WHAT: A voyeuristic short that appears to be about a man’s mental breakdown, but actually has a lot more on its mind.
WHO: New York-based filmmaker Paul Trillo.
WHY WE CARE: A lot has been said about the public shaming of people like Justine Sacco, who fired off a gross tweet before getting on a plane and found herself newly jobless by the time she landed. Jon Ronson wrote a fascinating book about these kinds of phenomena. The latest season of Black Mirror tackled them in a fantastic episode too. But perhaps nothing has made a more succinct statement on the merging of technology and lynch mob mentality than the new short film, At The End of the Cul-de-Sac. Creator Paul Trillo uses a showoff-y, tech-angle format of shooting on a drone in a single, unbroken take to tell a story about public scrutiny . . . that isn’t the story you think it as at first. The camera–floating eerily, like a disembodied spirit–captures a man pitching a fit outside the unbudging front door of a woman named Susan. A neighborly crowd gathers as his rant becomes more unhinged. Around seven minutes in, things take a turn, but the entire film is designed, in every regard, to provoke maximum discomfort. “I can’t tell if this is getting interesting or tedious,” a gawking bystander says at one point, filming the incident on his phone. You won’t have the same issue.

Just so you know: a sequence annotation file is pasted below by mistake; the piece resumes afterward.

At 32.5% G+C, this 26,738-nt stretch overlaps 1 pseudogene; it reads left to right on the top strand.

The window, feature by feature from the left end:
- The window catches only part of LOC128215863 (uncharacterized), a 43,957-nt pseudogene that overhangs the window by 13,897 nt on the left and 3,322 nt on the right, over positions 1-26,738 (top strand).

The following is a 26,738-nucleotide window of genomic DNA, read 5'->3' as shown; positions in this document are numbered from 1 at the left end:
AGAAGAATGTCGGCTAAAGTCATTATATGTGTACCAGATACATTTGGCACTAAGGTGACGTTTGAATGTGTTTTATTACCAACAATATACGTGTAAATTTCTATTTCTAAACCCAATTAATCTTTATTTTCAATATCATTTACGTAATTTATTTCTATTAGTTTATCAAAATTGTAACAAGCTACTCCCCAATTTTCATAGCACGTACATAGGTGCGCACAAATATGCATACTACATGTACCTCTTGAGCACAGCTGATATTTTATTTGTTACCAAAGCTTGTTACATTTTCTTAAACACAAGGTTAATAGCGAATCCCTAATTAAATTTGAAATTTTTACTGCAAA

Have a look below at the making-of video.